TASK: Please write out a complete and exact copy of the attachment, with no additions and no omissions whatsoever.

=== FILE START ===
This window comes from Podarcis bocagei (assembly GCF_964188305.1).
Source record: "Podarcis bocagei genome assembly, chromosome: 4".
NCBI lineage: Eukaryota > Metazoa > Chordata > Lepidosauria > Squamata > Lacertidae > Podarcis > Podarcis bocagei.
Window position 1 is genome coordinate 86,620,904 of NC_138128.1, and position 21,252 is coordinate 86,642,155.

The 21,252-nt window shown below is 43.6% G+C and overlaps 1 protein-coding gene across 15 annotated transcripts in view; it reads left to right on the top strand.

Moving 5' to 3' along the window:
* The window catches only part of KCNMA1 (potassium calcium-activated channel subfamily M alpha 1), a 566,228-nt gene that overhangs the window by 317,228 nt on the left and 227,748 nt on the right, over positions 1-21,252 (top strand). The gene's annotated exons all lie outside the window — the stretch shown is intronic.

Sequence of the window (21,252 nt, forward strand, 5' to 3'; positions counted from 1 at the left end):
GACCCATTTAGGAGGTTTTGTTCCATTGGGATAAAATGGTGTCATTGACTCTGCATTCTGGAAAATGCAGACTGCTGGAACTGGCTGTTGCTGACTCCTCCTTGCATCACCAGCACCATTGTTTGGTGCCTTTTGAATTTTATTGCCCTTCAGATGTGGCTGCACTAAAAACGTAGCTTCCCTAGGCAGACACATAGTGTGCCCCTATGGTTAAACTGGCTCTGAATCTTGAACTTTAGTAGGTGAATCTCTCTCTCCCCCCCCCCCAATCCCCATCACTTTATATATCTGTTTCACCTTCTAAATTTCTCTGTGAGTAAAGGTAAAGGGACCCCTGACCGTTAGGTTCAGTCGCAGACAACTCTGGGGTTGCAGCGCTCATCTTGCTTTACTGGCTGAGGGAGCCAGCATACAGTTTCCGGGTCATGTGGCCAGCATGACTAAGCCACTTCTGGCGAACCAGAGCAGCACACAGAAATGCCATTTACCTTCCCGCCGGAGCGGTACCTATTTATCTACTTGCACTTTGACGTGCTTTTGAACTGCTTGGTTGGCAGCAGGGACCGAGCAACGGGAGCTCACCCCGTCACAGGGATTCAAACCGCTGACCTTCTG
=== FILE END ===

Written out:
This window comes from Podarcis bocagei (assembly GCF_964188305.1).
Source record: "Podarcis bocagei genome assembly, chromosome: 4".
NCBI lineage: Eukaryota > Metazoa > Chordata > Lepidosauria > Squamata > Lacertidae > Podarcis > Podarcis bocagei.
Window position 1 is genome coordinate 86,620,904 of NC_138128.1, and position 21,252 is coordinate 86,642,155.

The 21,252-nt window shown below is 43.6% G+C and overlaps 1 protein-coding gene across 15 annotated transcripts in view; it reads left to right on the top strand.

Moving 5' to 3' along the window:
* The window catches only part of KCNMA1 (potassium calcium-activated channel subfamily M alpha 1), a 566,228-nt gene that overhangs the window by 317,228 nt on the left and 227,748 nt on the right, over positions 1-21,252 (top strand). The gene's annotated exons all lie outside the window — the stretch shown is intronic.

Sequence of the window (21,252 nt, forward strand, 5' to 3'; positions counted from 1 at the left end):
GACCCATTTAGGAGGTTTTGTTCCATTGGGATAAAATGGTGTCATTGACTCTGCATTCTGGAAAATGCAGACTGCTGGAACTGGCTGTTGCTGACTCCTCCTTGCATCACCAGCACCATTGTTTGGTGCCTTTTGAATTTTATTGCCCTTCAGATGTGGCTGCACTAAAAACGTAGCTTCCCTAGGCAGACACATAGTGTGCCCCTATGGTTAAACTGGCTCTGAATCTTGAACTTTAGTAGGTGAATCTCTCTCTCCCCCCCCCCCAATCCCCATCACTTTATATATCTGTTTCACCTTCTAAATTTCTCTGTGAGTAAAGGTAAAGGGACCCCTGACCGTTAGGTTCAGTCGCAGACAACTCTGGGGTTGCAGCGCTCATCTTGCTTTACTGGCTGAGGGAGCCAGCATACAGTTTCCGGGTCATGTGGCCAGCATGACTAAGCCACTTCTGGCGAACCAGAGCAGCACACAGAAATGCCATTTACCTTCCCGCCGGAGCGGTACCTATTTATCTACTTGCACTTTGACGTGCTTTTGAACTGCTTGGTTGGCAGCAGGGACCGAGCAACGGGAGCTCACCCCGTCACAGGGATTCAAACCGCTGACCTTCTG